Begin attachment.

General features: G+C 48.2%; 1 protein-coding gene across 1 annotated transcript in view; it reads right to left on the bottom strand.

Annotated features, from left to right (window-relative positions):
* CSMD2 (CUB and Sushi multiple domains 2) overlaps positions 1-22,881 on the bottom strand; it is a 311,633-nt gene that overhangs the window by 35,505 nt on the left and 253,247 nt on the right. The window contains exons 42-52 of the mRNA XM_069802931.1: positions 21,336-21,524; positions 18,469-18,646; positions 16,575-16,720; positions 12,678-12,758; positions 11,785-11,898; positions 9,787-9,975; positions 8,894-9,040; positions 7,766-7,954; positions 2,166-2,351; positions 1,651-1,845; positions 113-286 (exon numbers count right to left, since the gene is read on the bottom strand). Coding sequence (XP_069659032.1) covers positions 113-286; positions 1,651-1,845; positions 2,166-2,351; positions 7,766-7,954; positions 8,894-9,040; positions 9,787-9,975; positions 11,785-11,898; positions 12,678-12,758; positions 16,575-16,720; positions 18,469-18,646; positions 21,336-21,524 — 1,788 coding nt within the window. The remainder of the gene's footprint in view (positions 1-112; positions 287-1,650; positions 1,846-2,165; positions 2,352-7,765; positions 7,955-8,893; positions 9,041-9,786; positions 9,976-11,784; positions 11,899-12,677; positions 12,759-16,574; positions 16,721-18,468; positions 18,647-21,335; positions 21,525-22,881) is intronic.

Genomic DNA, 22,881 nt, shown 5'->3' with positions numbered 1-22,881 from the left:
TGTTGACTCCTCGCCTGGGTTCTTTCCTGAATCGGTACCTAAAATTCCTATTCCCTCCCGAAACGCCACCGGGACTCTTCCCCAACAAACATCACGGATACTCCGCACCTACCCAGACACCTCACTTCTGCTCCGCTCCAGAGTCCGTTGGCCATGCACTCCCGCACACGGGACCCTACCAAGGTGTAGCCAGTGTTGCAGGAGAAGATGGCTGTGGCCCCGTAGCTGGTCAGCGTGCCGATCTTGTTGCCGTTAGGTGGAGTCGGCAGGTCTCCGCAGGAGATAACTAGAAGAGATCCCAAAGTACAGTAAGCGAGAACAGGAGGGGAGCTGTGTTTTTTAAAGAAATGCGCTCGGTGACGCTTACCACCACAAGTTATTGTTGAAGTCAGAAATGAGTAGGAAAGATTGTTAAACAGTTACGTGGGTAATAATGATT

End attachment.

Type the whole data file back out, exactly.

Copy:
General features: G+C 48.2%; 1 protein-coding gene across 1 annotated transcript in view; it reads right to left on the bottom strand.

Annotated features, from left to right (window-relative positions):
* CSMD2 (CUB and Sushi multiple domains 2) overlaps positions 1-22,881 on the bottom strand; it is a 311,633-nt gene that overhangs the window by 35,505 nt on the left and 253,247 nt on the right. The window contains exons 42-52 of the mRNA XM_069802931.1: positions 21,336-21,524; positions 18,469-18,646; positions 16,575-16,720; positions 12,678-12,758; positions 11,785-11,898; positions 9,787-9,975; positions 8,894-9,040; positions 7,766-7,954; positions 2,166-2,351; positions 1,651-1,845; positions 113-286 (exon numbers count right to left, since the gene is read on the bottom strand). Coding sequence (XP_069659032.1) covers positions 113-286; positions 1,651-1,845; positions 2,166-2,351; positions 7,766-7,954; positions 8,894-9,040; positions 9,787-9,975; positions 11,785-11,898; positions 12,678-12,758; positions 16,575-16,720; positions 18,469-18,646; positions 21,336-21,524 — 1,788 coding nt within the window. The remainder of the gene's footprint in view (positions 1-112; positions 287-1,650; positions 1,846-2,165; positions 2,352-7,765; positions 7,955-8,893; positions 9,041-9,786; positions 9,976-11,784; positions 11,899-12,677; positions 12,759-16,574; positions 16,721-18,468; positions 18,647-21,335; positions 21,525-22,881) is intronic.

Genomic DNA, 22,881 nt, shown 5'->3' with positions numbered 1-22,881 from the left:
TGTTGACTCCTCGCCTGGGTTCTTTCCTGAATCGGTACCTAAAATTCCTATTCCCTCCCGAAACGCCACCGGGACTCTTCCCCAACAAACATCACGGATACTCCGCACCTACCCAGACACCTCACTTCTGCTCCGCTCCAGAGTCCGTTGGCCATGCACTCCCGCACACGGGACCCTACCAAGGTGTAGCCAGTGTTGCAGGAGAAGATGGCTGTGGCCCCGTAGCTGGTCAGCGTGCCGATCTTGTTGCCGTTAGGTGGAGTCGGCAGGTCTCCGCAGGAGATAACTAGAAGAGATCCCAAAGTACAGTAAGCGAGAACAGGAGGGGAGCTGTGTTTTTTAAAGAAATGCGCTCGGTGACGCTTACCACCACAAGTTATTGTTGAAGTCAGAAATGAGTAGGAAAGATTGTTAAACAGTTACGTGGGTAATAATGATT